Austria marks 40 years of the 'guestworker'
Forty years ago a building boom in Austria created a demand for workers that could not be met locally. So in 1964 Vienna signed a labour agreement with Turkey and two years later with Yugoslavia. It was the beginning of what is now known as the gastarbeiter - the guest worker. The story of those workers and their children is now being explored in a series of exhibitions in Vienna.
"They dreamt of earning lots of money and at least of building a house. They didn't really want to become very rich. Most important was to build a house and then come back. But naturally they had expectations of the golden west."
But the golden west was most often a poorly paid job on a building site like this one. Working long hours they were paid less than their Austrian counterparts and lived in conditions the locals would never accept. Even today, forty years after the first guest workers arrived from Turkey and the former Yugoslavia, few have found well-paid jobs. Vlasa Zucha is a market and migration expert.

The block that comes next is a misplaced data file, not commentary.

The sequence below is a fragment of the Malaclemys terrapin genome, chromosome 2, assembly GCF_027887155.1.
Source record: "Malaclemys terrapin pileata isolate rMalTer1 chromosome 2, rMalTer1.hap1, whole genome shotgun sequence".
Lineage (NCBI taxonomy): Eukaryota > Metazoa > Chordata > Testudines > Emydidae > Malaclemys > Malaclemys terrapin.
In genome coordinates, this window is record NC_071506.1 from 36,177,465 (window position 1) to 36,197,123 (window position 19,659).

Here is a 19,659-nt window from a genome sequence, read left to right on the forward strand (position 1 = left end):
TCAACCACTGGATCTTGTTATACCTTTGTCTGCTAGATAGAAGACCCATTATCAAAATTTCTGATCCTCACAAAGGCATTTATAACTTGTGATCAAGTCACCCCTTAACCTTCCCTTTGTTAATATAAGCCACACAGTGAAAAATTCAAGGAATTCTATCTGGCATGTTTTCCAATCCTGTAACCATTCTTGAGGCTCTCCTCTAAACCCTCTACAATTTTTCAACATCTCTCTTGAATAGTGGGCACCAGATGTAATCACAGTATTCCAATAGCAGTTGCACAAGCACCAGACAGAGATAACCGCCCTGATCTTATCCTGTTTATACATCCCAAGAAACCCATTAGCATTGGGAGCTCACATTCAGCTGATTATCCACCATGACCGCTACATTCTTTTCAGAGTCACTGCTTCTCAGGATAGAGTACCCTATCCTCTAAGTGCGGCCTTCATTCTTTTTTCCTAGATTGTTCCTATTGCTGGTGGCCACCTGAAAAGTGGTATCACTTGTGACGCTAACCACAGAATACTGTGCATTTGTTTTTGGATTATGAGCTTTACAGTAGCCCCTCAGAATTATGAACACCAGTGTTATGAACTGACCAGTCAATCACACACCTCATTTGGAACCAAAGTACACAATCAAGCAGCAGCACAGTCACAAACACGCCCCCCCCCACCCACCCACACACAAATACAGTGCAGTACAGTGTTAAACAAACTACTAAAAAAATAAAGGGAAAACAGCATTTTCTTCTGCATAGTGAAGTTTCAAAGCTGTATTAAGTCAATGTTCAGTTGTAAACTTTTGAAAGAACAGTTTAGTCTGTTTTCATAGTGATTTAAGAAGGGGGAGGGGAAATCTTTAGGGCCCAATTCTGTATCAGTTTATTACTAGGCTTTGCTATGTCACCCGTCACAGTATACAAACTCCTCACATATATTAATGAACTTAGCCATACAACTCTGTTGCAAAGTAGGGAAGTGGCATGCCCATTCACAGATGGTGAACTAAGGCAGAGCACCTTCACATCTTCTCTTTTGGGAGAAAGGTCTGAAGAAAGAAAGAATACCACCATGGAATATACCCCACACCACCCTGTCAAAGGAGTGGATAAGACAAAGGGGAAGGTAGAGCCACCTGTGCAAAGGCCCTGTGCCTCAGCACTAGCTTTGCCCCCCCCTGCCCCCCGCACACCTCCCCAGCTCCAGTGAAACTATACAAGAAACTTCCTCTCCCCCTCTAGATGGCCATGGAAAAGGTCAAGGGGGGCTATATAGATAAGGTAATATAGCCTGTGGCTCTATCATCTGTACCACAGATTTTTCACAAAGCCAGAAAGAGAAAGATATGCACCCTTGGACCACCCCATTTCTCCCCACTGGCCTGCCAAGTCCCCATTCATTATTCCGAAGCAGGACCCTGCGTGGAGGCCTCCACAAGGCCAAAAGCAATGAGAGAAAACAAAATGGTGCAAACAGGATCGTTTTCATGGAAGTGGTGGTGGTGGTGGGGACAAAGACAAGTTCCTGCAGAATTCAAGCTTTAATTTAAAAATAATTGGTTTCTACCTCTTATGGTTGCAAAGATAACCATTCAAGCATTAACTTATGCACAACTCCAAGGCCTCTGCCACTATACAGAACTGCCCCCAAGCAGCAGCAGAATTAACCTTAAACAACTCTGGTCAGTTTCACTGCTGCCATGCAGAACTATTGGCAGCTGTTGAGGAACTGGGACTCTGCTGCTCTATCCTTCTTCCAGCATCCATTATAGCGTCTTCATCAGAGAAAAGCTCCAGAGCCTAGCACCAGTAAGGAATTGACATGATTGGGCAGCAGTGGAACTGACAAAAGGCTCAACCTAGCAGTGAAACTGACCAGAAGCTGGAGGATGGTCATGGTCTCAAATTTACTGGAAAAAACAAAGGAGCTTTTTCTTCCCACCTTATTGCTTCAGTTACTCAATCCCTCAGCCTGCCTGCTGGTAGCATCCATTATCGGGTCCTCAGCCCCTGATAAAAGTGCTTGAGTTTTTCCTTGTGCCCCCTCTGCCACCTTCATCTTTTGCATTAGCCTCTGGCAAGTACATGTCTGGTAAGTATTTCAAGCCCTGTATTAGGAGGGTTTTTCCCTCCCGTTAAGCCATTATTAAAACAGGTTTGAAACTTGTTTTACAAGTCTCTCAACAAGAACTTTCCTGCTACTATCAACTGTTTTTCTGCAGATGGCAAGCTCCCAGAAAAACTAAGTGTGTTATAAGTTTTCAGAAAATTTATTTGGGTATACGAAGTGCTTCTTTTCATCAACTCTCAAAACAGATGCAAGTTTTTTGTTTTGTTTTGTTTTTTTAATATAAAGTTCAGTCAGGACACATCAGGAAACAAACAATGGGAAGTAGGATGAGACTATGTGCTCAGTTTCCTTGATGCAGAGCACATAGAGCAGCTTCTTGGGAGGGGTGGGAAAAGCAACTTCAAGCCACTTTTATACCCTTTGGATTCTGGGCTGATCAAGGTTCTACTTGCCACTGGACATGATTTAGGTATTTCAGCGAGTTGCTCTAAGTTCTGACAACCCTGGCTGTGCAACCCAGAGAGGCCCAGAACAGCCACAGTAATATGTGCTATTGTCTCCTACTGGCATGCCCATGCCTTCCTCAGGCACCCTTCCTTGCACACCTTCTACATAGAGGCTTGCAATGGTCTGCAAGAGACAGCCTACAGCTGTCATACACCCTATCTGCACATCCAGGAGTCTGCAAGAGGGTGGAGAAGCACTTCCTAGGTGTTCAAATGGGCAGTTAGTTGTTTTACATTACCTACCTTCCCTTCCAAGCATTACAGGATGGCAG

"They have lower wages and mostly they work in construction, tourism, accommodation and trade. Another sector would be private service especially people cleaning up in enterprises or private households."
The guest workers were welcomed by industry for their contribution to Austria's economic boom - but were shunned in other parts of society. They had few rights, except the right to work. Martina Böse is co-curator of an exhibition marking 40 years of the guest worker.
"Immigrants still don't have the right to take part in the general election. And a lot of the legislation is actually very discriminating against people born in this country. And who do not get citizenship solely because of the Austrian citizenship system."
This is Vienna's central market - a truly multi cultural place. The locals come here for the abundance of produce from sunnier climates and for its exotic air. It was the guest workers who left the building sites and came here to set up their stalls who made the market what it is today. But their children and grand children often find they are also running fruit and vegetable stalls - unable to break through the barriers of prejudice that keep them from the higher paid jobs enjoyed by their customers.